Since 1970, a soil remediation process with Acacia decurrens , Pinus patula and Eucalyptus globulus was started, but due to the lack of management, the problems related with water scarcity due to the reduction of runoff and water contained in the soil increased. Nowadays the entire basin is located within a forest reserve that has little management by the authorities.

By oral tradition, it is known that the lake had a great variety of species, such as "Guapucha" (Grundulus bogotensis ) and "Capitan de la Sabana" ( Eremophilus mutisii ), now locally extinct due to the desiccation of the water body and the introduction of carp and trout, which also disappeared by the same effect of El Niño in 1998. [7]

The lake is an important stop-over for many migratory birds, but few counting exercises have been made in the area.

Places of interest

See also

Related Research Articles

Cundinamarca Department Department of Colombia

Department of Cundinamarca is one of the departments of Colombia. Its area covers 22,623 square kilometres (8,735 sq mi) and it has a population of 2,919,060 as of 2018. It was created on August 5, 1886 under the constitutional terms presented on the same year. Cundinamarca is located in the center of Colombia.

Lake Tota

Lake Tota, the largest lake in Colombia, located in the east of Boyacá department, inside the Sugamuxi Province, it is the source of the Upia River which flows into the Orinoco River basin.

Lake Guatavita Lake in Cundinamarca Department, Colombia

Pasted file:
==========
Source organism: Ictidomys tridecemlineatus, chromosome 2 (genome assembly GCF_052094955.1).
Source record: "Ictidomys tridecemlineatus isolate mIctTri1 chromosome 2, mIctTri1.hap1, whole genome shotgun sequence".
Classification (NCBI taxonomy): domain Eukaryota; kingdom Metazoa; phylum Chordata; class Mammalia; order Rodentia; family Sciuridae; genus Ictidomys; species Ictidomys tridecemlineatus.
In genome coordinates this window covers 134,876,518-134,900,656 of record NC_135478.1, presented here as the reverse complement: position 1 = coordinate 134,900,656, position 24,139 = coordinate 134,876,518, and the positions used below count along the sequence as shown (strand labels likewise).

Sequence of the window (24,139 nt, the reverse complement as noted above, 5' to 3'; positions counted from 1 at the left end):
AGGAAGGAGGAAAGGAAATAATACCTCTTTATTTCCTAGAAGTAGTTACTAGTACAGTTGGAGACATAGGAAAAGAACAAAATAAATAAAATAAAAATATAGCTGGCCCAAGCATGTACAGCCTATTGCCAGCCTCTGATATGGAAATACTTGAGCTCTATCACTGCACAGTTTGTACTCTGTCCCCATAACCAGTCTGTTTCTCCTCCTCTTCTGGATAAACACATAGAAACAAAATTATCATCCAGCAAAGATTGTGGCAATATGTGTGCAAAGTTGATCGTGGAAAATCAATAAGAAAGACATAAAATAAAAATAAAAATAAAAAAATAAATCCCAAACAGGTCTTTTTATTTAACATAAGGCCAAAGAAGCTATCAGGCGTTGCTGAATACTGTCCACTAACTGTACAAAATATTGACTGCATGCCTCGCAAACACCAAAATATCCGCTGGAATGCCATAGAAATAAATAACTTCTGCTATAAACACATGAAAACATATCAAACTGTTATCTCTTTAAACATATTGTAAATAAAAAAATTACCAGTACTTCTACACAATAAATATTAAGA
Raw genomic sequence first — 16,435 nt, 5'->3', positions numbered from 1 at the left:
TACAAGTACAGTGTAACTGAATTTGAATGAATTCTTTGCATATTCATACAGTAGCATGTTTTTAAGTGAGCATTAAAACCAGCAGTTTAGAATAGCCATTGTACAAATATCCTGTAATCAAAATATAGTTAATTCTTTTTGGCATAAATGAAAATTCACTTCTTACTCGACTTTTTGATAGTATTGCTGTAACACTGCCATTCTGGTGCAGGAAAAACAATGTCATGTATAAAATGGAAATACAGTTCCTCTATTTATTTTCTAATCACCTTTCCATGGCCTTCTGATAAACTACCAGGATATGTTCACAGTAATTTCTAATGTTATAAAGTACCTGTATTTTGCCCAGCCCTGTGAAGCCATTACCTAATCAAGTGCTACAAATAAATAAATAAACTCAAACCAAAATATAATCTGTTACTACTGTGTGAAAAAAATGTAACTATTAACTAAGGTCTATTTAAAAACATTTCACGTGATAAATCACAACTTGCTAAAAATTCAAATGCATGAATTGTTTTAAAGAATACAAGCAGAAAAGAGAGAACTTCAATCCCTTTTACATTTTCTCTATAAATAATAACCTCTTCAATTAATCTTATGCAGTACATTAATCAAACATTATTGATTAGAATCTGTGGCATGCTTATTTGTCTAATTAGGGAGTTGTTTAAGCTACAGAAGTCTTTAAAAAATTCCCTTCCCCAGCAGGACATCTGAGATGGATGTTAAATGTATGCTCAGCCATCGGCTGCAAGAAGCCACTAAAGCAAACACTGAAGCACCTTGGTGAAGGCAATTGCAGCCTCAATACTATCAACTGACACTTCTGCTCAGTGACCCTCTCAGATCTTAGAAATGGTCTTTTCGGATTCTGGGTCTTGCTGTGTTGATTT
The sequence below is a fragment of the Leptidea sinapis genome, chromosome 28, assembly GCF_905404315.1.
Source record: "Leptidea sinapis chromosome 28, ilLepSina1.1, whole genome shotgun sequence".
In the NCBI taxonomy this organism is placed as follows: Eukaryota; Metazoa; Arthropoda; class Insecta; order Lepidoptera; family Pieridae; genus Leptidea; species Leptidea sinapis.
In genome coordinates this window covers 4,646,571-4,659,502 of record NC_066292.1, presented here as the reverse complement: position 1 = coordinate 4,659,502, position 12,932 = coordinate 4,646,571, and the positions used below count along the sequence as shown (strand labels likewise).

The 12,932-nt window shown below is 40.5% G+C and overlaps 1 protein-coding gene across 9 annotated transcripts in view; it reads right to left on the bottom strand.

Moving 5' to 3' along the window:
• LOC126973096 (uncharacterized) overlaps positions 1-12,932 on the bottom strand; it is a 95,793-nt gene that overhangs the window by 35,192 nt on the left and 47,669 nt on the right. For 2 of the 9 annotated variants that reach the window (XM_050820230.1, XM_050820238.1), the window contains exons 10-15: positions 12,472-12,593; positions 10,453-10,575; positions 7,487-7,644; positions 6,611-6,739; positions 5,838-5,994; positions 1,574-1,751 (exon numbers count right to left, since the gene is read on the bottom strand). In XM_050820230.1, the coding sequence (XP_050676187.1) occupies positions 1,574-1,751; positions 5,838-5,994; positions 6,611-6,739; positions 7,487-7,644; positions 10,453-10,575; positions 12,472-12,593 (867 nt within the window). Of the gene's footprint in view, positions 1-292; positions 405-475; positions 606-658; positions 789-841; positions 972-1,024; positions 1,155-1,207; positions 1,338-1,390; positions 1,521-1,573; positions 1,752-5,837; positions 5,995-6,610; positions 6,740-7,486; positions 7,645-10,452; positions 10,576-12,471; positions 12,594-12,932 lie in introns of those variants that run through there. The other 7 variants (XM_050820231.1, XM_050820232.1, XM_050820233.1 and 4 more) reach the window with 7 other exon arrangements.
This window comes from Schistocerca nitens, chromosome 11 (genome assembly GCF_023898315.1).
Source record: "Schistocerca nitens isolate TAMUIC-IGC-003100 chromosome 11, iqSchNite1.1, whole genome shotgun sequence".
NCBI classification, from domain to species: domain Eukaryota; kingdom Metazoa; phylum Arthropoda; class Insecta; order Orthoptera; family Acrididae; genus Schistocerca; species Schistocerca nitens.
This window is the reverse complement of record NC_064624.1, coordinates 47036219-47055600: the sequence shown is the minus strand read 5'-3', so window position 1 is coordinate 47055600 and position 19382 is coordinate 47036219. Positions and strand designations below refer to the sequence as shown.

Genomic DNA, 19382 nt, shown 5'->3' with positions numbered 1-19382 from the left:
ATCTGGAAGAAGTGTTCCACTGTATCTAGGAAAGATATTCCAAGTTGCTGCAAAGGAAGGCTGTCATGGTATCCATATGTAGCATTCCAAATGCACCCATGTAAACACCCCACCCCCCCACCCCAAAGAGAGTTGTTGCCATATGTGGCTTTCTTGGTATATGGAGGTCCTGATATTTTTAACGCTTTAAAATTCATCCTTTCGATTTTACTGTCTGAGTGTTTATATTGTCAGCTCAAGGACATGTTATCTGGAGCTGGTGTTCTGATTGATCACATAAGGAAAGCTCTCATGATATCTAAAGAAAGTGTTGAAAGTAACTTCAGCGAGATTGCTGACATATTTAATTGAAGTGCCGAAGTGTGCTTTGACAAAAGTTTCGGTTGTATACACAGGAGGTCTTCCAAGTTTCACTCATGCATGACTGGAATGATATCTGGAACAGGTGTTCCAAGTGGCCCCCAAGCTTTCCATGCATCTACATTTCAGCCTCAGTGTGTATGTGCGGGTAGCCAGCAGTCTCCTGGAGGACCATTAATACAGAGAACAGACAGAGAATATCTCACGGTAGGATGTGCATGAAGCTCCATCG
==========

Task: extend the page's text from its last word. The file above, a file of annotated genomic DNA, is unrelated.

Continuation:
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Zoratama, also spelled as Soratama, was a Muisca woman and the lover of Spanish conquistador Lázaro Fonte. Her story reminds of the North American indigenous Pocahontas who married John Rolfe after saving the life of John Smith.

Altiplano Cundiboyacense Plateau in the Columbian Andes

The Altiplano Cundiboyacense[altiˈplano kundiβoʝaˈsense] is a high plateau located in the Eastern Cordillera of the Colombian Andes covering parts of the departments of Cundinamarca and Boyacá. The altiplano corresponds to the ancient territory of the Muisca. The Altiplano Cundiboyacense comprises three distinctive flat regions; the Bogotá savanna, the valleys of Ubaté and Chiquinquirá, and the valleys of Duitama and Sogamoso. The average altitude of the altiplano is about 2,600 metres (8,500 ft) above sea level but ranges from roughly 2,500 metres (8,200 ft) to 4,000 metres (13,000 ft).

Nemocón Place in Cundinamarca, Colombia

Nemocón is a municipality and town of Colombia in the Central Savanna Province, part of the department of Cundinamarca. Nemocón, famous for its salt mine, was an important village in the Muisca Confederation, the country in the central Colombian Andes before the arrival of the Spanish. The municipality is situated in the northern part of the Bogotá savanna, part of the Altiplano Cundiboyacense with its urban centre at an altitude of 2,585 metres (8,481 ft) and 65 kilometres (40 mi) from the capital Bogotá. Nemocón is the northeasternmost municipality of the Metropolitan Area of Bogotá and the Bogotá River originates close to Nemocón. The median temperature of Nemocón is 12.8 °C. The municipality borders Tausa in the north, Suesca and Gachancipá in the east, Tocancipá and Zipaquirá in the south and in the west the rivers Checua and Neusa and the municipality of Cogua.

Suesca Municipality and town in Cundinamarca, Colombia